Stephen Orlando uses LED light to track all sorts of movements from recording kayaking, canoeing, whitewater kayaking, swimming, and other sports. The images of paddle sports are stunning, like light skipping across water as a stone does. It’s fascinating how regular the strokes can be, but the most interesting are when they’re over uneven waters and the kayaker had to compensate. The pink, purple, and blue traces that are particularly nice because you can sense the slow stroke of the canoe paddle. The reflections of the light in the water are quite surprising as well.
Orlando explains his interest in recording these motions in light:
“I’m fascinated with capturing motion through time and space into a single photograph. Using LED lights with custom color patterns and long exposure photography, I’m able to tell the story of movement. This technique reveals beautiful light trails created by paths of familiar objects. These light trails have not been artificially created with Photoshop and represent the actual paths of the objects.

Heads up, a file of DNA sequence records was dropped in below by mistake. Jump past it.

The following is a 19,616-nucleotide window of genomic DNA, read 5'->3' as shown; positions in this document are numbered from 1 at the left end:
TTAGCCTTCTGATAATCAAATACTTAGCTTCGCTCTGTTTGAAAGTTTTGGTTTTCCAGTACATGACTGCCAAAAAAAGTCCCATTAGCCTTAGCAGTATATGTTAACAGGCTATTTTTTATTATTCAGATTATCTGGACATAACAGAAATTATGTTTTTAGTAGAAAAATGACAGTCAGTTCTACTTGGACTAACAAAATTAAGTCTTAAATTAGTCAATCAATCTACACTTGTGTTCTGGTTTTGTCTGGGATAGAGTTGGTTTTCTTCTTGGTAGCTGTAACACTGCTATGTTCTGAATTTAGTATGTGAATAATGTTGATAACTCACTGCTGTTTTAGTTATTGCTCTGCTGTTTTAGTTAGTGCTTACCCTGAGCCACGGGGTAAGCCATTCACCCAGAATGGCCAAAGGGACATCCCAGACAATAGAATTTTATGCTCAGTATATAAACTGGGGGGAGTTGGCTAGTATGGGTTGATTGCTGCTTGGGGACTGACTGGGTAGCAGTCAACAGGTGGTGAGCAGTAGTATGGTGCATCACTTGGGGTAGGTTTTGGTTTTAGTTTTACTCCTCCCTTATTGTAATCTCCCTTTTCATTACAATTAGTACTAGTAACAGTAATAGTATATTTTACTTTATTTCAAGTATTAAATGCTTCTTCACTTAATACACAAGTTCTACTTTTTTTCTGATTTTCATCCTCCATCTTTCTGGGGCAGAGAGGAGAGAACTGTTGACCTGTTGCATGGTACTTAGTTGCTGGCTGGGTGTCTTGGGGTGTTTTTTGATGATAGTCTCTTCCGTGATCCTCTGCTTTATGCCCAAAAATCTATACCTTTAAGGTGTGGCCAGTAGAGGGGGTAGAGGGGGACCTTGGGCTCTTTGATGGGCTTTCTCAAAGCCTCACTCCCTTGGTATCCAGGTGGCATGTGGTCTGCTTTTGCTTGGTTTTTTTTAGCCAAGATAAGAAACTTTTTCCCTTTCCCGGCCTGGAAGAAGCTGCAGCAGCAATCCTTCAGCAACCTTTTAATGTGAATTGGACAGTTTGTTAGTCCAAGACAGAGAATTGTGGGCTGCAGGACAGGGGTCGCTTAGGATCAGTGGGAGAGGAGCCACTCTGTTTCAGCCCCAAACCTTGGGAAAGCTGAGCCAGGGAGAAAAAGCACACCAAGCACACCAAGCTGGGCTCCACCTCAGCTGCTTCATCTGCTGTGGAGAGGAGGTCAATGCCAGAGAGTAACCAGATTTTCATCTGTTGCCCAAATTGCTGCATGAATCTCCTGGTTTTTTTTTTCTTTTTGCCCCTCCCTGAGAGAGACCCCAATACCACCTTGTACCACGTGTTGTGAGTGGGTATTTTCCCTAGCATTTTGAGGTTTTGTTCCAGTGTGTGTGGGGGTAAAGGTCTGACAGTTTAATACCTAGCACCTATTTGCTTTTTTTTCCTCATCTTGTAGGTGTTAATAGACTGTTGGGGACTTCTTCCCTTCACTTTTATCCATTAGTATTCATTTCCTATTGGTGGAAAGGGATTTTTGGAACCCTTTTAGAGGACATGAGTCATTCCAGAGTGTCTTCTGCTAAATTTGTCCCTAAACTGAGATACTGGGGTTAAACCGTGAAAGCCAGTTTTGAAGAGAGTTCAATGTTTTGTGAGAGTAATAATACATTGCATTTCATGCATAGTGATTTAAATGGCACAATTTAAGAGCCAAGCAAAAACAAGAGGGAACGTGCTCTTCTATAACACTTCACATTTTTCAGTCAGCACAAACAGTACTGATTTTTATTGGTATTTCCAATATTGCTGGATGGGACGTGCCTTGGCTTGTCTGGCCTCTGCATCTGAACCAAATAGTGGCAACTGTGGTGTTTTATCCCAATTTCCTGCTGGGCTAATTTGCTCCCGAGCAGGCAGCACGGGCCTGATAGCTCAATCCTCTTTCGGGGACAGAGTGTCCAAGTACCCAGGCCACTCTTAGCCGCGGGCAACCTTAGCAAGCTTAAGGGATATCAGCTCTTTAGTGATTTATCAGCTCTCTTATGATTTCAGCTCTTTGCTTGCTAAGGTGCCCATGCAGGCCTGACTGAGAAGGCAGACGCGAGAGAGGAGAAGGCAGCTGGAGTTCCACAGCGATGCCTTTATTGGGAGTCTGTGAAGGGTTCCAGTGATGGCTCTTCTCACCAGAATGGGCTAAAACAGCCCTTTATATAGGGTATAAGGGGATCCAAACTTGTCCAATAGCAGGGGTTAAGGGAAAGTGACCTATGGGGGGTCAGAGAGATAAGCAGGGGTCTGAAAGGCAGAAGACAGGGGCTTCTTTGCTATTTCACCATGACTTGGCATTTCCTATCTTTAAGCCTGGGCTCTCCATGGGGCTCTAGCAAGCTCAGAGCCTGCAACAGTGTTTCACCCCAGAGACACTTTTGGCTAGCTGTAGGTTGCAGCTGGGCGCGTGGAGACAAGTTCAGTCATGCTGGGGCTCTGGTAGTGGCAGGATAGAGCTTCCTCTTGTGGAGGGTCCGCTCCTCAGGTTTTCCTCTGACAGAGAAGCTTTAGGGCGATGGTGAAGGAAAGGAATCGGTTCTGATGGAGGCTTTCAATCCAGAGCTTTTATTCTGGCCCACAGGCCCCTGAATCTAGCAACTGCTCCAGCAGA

My photos focus on motions in nature and in urban landscapes, as well as human movement. I am inspired by the works of Étienne-Jules Marey, Anton Giulio Bragaglia, Gjon Mili, and Frank Gilbreth and their pioneering techniques.” (Via Colossal)
Christopher Janney’s work often activates multiple senses simultaneously, using both visual and auditory stimulation to evoke emotional responses to viewers. Calling it a ‘sonic portrait’ of Miami, his work Harmonic Convergence combines sound, light and interactive elements to emulate a positive experience of place in an otherwise sterile airport environment.
Located in a pedestrian walkway leading from the car rental buildings to the airport proper, Janney replaced the existing windows with a prismatic arrangement of colored glasses. Columns and design elements were also repainted white, to better catch the sun’s lights streaming through the colored glass. This was Janney’s second installation at the airport, succeeding his previous piece, Harmonic Runway.